Chiu KC, Chu A, Go VLW, Saad MF. Hypovitaminosis D is associated with insulin resistance and beta cell dysfunction. Am J Clin Nutr 79, 820-825

Division of Clinical Epidemiology and Preventive Medicine, Department of Medicine, University of California-Los Angeles School of Medicine, 924 Westwood Boulevard, Los Angeles, CA 90024, USA.
American Journal of Clinical Nutrition (Impact Factor: 6.77). 06/2004; 79(5):820-5.
Source: PubMed


Although the role of vitamin D in type 2 diabetes is well recognized, its relation to glucose metabolism is not well studied.
We investigated the relation of 25-hydroxyvitamin D [25(OH)D] concentrations to insulin sensitivity and beta cell function.
We enrolled 126 healthy, glucose-tolerant subjects living in California. Insulin sensitivity index (ISI) and first- and second-phase insulin responses (1stIR and 2ndIR) were assessed by using a hyperglycemic clamp.
Univariate regression analyses showed that 25(OH)D concentration was positively correlated with ISI (P < 0.0001) and negatively correlated with 1stIR (P = 0.0045) and 2ndIR (P < 0.0001). Multiple regression analyses confirmed an independent correlation between 25(OH)D concentration and ISI (P = 0.0007). No independent correlation was observed between 25(OH)D concentration and 1stIR or 2ndIR. However, an independent negative relation of 25(OH)D concentration with plasma glucose concentration was observed at fasting (P = 0.0258), 60 min (P = 0.0011), 90 min (P = 0.0011), and 120 min (P = 0.0007) during the oral-glucose-tolerance test. Subjects with hypovitaminosis D (<20 ng/mL) had a greater prevalence of components of metabolic syndrome than did subjects without hypovitaminosis D (30% compared with 11%; P = 0.0076).
The data show a positive correlation of 25(OH)D concentration with insulin sensitivity and a negative effect of hypovitaminosis D on beta cell function. Subjects with hypovitaminosis D are at higher risk of insulin resistance and the metabolic syndrome. Further studies are required to explore the underlying mechanisms.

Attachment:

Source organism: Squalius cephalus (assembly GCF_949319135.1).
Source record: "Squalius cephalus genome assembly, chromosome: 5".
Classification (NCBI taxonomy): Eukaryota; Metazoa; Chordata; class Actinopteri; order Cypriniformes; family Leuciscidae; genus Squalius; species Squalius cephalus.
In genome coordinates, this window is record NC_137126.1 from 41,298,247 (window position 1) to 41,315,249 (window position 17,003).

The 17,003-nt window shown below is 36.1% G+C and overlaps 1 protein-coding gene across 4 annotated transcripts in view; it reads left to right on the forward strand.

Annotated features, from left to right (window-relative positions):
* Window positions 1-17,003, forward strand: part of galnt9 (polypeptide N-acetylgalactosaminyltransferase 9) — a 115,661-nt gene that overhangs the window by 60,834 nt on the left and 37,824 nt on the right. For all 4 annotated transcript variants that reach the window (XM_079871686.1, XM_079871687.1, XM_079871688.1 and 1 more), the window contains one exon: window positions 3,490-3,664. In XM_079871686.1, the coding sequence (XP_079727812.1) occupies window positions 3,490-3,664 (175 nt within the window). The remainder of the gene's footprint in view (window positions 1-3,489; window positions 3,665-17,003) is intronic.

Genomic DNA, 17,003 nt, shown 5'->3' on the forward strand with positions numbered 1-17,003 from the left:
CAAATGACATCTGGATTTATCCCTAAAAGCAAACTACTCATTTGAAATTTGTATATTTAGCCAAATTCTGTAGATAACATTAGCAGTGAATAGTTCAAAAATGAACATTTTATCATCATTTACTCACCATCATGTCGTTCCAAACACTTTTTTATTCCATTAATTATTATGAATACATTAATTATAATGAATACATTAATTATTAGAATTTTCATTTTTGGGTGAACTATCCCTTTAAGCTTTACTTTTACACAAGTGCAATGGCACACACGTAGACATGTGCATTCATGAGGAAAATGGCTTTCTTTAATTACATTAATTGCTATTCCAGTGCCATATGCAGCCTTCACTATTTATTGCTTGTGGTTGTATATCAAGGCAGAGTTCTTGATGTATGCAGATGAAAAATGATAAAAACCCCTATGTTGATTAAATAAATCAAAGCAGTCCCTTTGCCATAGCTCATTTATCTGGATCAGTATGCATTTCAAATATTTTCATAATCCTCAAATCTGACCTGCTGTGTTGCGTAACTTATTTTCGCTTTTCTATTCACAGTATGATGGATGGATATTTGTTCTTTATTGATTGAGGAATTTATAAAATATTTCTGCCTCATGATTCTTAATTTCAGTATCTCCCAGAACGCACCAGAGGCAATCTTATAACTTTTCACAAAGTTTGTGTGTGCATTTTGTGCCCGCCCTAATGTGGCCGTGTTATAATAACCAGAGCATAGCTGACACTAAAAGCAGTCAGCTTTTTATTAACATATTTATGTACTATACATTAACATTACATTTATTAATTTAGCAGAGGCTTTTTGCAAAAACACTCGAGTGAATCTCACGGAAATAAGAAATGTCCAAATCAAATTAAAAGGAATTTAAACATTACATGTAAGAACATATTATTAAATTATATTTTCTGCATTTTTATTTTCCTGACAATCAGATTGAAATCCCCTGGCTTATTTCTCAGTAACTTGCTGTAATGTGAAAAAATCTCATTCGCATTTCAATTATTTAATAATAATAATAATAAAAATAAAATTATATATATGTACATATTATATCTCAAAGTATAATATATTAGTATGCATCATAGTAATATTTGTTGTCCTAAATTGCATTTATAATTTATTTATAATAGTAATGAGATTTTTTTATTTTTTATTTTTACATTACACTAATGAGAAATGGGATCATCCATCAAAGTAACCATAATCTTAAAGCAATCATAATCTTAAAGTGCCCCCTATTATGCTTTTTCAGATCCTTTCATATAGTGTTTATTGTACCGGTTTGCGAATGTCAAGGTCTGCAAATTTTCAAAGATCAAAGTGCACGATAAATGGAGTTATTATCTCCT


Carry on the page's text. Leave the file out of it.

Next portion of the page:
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Available from: Ken Chiu, Jun 24, 2014
    • "Moreover, the sequestration of vitamin D in the large pool of subcutaneous fat and its lower bio-availability are among other hypotheses contributing to the high prevalence of vitamin D deficiency among the obese population9101143]. Interestingly, the previously reported higher levels of PTH and 1,25(OH)2D in obese subjects have also been proposed as important factors exerting negative feedback control over the synthesis of 25(OH)D in the liver, which in turn secretes less insulin and deteriorates insulin sensitivity, promoting insulin resistance and type 2 diabetes mellitus, weight gain, hypertension, left ventricular hypertrophy as well as hypovitaminosis D among this population [10,16,32,42,444546. These findings provide initial evidence that the distribution of fat may be associated with vitamin D status, but this relation may be dependent on metabolic factors [47]. "
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    ABSTRACT: Considering the controversial results regarding the relationship between vitamin D levels and bone mineral density in different populations, the present study was designed to evaluate this correlation in a healthy Iranian population.
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    • "Vitamin D has been well recognized for its role in regulating extracellular calcium flux, and insulin secretion is known as a calcium dependent process [35] . Several studies reported an impaired insulin release in association with vitamin D defi- ciency [11, 36, 37], and vitamin D supplementation has been shown to improve insulin release in randomized controlled trials383940. In addition, vitamin D has been proposed to improve insulin resistance by stimulating the expression of insulin receptors [12]. "